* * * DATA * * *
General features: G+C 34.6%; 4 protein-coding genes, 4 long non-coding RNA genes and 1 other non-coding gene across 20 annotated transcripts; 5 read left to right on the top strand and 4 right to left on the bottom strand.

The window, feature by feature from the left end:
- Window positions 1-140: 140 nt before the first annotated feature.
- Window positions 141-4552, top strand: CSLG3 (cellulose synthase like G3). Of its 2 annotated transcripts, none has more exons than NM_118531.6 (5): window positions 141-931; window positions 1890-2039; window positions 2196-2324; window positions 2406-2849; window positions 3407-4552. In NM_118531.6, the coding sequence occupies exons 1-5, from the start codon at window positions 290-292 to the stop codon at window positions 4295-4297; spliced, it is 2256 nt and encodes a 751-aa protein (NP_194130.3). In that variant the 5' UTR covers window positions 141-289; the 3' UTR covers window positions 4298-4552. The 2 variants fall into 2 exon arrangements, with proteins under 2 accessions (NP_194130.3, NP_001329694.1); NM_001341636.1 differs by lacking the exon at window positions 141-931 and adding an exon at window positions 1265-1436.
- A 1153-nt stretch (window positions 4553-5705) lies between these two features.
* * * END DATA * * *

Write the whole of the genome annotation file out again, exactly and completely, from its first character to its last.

General features: G+C 34.6%; 4 protein-coding genes, 4 long non-coding RNA genes and 1 other non-coding gene across 20 annotated transcripts; 5 read left to right on the top strand and 4 right to left on the bottom strand.

The window, feature by feature from the left end:
- Window positions 1-140: 140 nt before the first annotated feature.
- Window positions 141-4552, top strand: CSLG3 (cellulose synthase like G3). Of its 2 annotated transcripts, none has more exons than NM_118531.6 (5): window positions 141-931; window positions 1890-2039; window positions 2196-2324; window positions 2406-2849; window positions 3407-4552. In NM_118531.6, the coding sequence occupies exons 1-5, from the start codon at window positions 290-292 to the stop codon at window positions 4295-4297; spliced, it is 2256 nt and encodes a 751-aa protein (NP_194130.3). In that variant the 5' UTR covers window positions 141-289; the 3' UTR covers window positions 4298-4552. The 2 variants fall into 2 exon arrangements, with proteins under 2 accessions (NP_194130.3, NP_001329694.1); NM_001341636.1 differs by lacking the exon at window positions 141-931 and adding an exon at window positions 1265-1436.
- A 1153-nt stretch (window positions 4553-5705) lies between these two features.